Businessmen say the government’s first priority among a myriad of problems must be to solve a crippling currency shortage which has seen Zimbabweans unable to transact sleeping at bank automatic teller machines in order to withdraw money, limited to $50 a week at one point.

The CZI groups what’s left of Zimbabwe's once-powerful manufacturing sector. At its peak, it contributed as much as 25% of Gross Domestic Product (GDP). The CZI says one solution would be to adopt the South African rand as the main currency, as opposed to the US dollar which has made the country’s few remaining exporters uncompetitive.

In one of the first acts of the new administration, Reserve Bank of Zimbabwe Governor John Mangudya urged increased usage of the rand, suggesting Mnangagwa’s regime might be prepared to reverse some of Mugabe’s policies and offering hope it would be more reformist in managing the economy.

“We believe we need a softer currency as trading in US dollars makes us uncompetitive, given the other inefficiencies that we have. We are looking at how we can encourage other economic players to trade predominantly in rand,” said Jabangwe. “The rand is already in the basket of currencies that we use, so we need to promote its greater use in local transactions.”

But RMB’s Mandimika says adopting the rand should be seen as a temporary solution. He argues that Zimbabwe must eventually build enough confidence to bring back its own currency “to act as a shock absorber as it refocuses its economy.”

Glimmers of hope

In another promising sign, the first budget under the Mnangagwa presidency presented in the first week of December – two weeks after Mugabe’s ouster – was generally welcomed by economists and the business community. That followed the announcement of a cabinet of 22 ministers, compared with 29 under Mugabe, and six deputy ministers versus 25.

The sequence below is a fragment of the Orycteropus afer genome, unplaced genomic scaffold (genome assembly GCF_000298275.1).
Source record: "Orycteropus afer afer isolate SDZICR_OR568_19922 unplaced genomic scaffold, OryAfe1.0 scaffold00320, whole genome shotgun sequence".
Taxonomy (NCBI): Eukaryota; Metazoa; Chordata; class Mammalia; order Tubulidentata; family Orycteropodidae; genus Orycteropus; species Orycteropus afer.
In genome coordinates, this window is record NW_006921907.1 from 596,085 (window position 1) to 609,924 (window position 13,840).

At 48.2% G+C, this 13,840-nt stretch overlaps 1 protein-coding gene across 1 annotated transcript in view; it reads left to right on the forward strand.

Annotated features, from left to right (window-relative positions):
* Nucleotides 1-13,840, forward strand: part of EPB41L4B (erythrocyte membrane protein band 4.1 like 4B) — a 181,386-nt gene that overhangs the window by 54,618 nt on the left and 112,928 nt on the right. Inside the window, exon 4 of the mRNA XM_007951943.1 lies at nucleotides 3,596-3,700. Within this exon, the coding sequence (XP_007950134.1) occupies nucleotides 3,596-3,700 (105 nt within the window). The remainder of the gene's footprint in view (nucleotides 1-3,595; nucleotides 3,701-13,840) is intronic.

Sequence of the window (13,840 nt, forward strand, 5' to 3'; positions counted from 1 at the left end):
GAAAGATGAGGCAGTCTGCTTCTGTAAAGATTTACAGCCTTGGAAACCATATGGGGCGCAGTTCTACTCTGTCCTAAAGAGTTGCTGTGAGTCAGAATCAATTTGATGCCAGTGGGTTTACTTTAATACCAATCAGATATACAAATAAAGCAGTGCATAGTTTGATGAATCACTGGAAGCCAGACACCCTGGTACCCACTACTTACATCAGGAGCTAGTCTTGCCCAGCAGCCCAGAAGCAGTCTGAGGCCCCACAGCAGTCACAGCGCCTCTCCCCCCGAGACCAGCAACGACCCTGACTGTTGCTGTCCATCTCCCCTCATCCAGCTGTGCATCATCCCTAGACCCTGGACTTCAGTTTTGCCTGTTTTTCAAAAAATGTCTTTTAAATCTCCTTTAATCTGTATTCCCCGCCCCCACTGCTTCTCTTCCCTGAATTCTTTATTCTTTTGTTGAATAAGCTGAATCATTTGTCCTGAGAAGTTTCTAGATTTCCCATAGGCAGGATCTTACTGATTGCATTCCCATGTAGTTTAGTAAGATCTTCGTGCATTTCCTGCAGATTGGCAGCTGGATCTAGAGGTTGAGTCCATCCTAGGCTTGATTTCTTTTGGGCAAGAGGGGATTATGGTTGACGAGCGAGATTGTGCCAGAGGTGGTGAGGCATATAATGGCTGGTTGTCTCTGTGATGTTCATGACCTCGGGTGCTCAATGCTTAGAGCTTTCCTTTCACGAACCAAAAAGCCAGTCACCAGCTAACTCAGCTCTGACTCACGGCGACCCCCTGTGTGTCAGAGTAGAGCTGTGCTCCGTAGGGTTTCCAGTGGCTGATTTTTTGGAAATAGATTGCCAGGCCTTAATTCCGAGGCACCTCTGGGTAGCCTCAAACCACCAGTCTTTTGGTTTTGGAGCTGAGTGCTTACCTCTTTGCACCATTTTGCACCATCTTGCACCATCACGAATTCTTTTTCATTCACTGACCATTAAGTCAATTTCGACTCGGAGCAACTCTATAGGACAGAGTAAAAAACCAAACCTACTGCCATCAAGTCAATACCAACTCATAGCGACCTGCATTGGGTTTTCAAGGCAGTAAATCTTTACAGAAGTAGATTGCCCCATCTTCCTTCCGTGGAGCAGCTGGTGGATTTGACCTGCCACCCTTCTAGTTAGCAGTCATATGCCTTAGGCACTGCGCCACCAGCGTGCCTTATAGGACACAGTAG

Though Patrick Chinamasa was retained as Finance Minister, the private sector generally saw positives in the budget after years of promises and inaction.

“The policy thrust announced by the Finance Minister in his 2018 national budget presentation, including fiscal consolidation measures, amendment of the Indigenisation and Economic Empowerment Act and security of tenure over agricultural land are very positive,” said Charles Msipa, Managing Director of Schweppes Zimbabwe, a manufacturer and distributor of Coca-Cola beverages including Mazoe.

“Implementation of these measures will contribute significantly towards an enabling environment for economic rebound,” he added.

IHS Markit Senior Economist for Africa Alisa Strobel highlighted the budget’s attempt to address the country’s high-risk perception and strategies to find a solution to the country’s high debt burden. But she says more needed to be done to bring down government costs.

“Critically, proposed government employment costs are still too high to address the country’s fiscal imbalances,” she said.

Jabangwe says his organisation was consulted in the preparation of the budget in which Chinamasa amended some old standing anti-business laws including the Indigenisation and Economic Empowerment Act and offered increased security of tenure over agricultural land.

Back to the land

Business had also been impressed by Mnangagwa’s Command Agriculture project, said Jabangwe, referring to a drive to revive the farming sector which the government has lauded as a success.

Aside from addressing the security of tenure issue, the government also promised to pay former white commercial farmers whose land was seized without compensation around 2000, tackling a key issue that has polarised relations with the United Kingdom in particular and the west in general.

The agriculture project showed “…he is good at planning and implementation so we await to see what he can achieve now that he has the full reins of government,” said the CZI boss. “His inauguration speech followed by the tempo of the budget that has been unveiled also reflects a willingness to implement actions that will take the economy forward.”